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Condition/Disorder Synonyms

  • Female orgasmic disorder (FOD)

  • Inhibited sexual orgasm

  • Neurogenic anorgasmia

ICD-9-CM Codes

  • 302.73 Female orgasmic disorder

  • V41.7 Problems with sexual function

ICD-10-CM Codes

  • F54 Sexual dysfunction not due to a substance or known physiologic condition

  • F52.3 Orgasmic disorder

  • F52.31 Female orgasmic disorder

Preferred Practice Pattern

Key Features


  • Inability to achieve sexual orgasm during sexual intercourse or other sexual activity despite adequate stimulation and desire

  • Normal libido and sexual excitement

  • Primarily due to being preorgasmic (never having achieved an orgasm)

  • Secondary orgasmic disorder: Was previously able to reach orgasm but is no longer able to

Essentials of Diagnosis

  • Thorough medical history.

  • Physical examination to rule out underlying medical cause.

  • Generalized versus Situational.

  • Psychological factors should be considered.

General Considerations

  • Orgasm is a complex phenomenon following sexual arousal that depends on a variety of objective and subjective factors.

  • Lifelong—usually more psychogenic.

  • Acquired—can be due to relationship discord, hormonal imbalance, or pain.


  • Wide ranges of prevalence reported in the literature:

    • - Affected 26.3% of 1200 Iranian women in a 2010 study2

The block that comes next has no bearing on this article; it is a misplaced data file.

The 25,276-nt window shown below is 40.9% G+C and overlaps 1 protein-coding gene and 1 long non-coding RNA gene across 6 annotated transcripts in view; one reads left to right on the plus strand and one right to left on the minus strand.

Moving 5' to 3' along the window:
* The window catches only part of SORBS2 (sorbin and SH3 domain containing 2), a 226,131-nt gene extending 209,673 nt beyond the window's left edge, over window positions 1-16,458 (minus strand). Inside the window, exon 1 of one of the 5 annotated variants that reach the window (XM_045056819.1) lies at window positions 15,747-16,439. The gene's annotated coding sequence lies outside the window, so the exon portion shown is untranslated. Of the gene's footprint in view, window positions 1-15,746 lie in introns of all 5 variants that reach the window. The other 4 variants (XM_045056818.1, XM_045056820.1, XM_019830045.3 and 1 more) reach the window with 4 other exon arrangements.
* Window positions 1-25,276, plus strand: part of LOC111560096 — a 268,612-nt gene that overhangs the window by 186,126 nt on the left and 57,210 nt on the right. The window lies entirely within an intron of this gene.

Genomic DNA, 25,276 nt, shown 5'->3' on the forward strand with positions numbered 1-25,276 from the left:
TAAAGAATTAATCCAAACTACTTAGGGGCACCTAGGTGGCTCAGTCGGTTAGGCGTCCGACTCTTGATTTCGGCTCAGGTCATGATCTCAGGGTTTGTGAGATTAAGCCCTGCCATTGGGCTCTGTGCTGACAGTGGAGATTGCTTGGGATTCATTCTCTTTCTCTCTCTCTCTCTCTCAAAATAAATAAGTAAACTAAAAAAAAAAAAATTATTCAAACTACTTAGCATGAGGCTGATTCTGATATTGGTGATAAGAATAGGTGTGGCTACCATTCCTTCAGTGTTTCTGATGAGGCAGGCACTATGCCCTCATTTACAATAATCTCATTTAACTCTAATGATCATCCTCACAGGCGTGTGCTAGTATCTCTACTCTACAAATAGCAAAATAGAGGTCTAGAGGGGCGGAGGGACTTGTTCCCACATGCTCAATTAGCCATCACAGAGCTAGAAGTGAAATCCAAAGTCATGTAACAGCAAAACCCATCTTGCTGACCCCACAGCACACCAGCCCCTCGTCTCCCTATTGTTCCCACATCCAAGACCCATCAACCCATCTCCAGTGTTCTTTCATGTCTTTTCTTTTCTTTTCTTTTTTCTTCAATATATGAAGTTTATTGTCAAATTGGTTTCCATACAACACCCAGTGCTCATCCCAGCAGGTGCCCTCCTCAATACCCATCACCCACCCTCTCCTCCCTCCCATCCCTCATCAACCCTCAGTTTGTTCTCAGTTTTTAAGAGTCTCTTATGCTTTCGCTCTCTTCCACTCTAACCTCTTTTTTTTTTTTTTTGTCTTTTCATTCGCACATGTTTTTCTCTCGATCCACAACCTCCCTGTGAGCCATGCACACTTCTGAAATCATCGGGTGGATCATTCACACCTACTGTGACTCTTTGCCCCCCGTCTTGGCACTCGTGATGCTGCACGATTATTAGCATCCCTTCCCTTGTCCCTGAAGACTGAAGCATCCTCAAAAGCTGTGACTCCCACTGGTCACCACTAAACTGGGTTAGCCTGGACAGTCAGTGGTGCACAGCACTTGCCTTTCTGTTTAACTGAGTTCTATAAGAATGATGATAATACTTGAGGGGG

• - Affected 86.6% of married Indian women in a 2009 study3

    • - Rates of sexual activity and function are not different between women with and without pelvic floor disorders4

Clinical Findings

Signs and Symptoms

  • Persistent or recurrent delay in or absence of orgasm following a normal sexual excitement phase

Functional Implications

  • May cause dissatisfaction, concerns, and/or distress about sexual relationships

Possible Contributing Causes

  • General medical condition

  • Psychogenic

  • Drug induced

  • Severe depression

  • Social anxiety

  • Underactive, overactive, or nonfunctioning pelvic floor muscles

  • Pelvic organ prolapse

Differential Diagnosis

  • Medical diseases5

    • - Diabetes

    • - Neurologic diseases (eg, multiple sclerosis)

  • Gynecologic disorders

  • Medications

    • - Blood pressure medications

    • - Antidepressants, especially selective serotonin reuptake inhibitors (SRRIs)

  • Alcohol and drugs

Means of Confirmation or Diagnosis


  • Ultrasound imaging to identify abnormalities

    • - Bladder

    • - Urethra

    • - Pelvis

    • - Bladder neck position and mobility

    • - Pelvic floor function

    • - Activity of levator ani

    • - Descent of pelvic organs

    • - Sphincter integrity

  • Magnetic resonance imaging (MRI) to examine soft tissue structures of the pelvic support apparatus

  • Pelvic/abdominal ultrasound

    • - Rule out other pathologies

Diagnostic Procedures

  • Perineal and vaginal examination

  • Rule out other medical pathology

  • Electromyography (EMG)/nerve conduction

Findings and Interpretation

  • EMG/nerve conduction can show if the cause is neurogenic anorgasmia.

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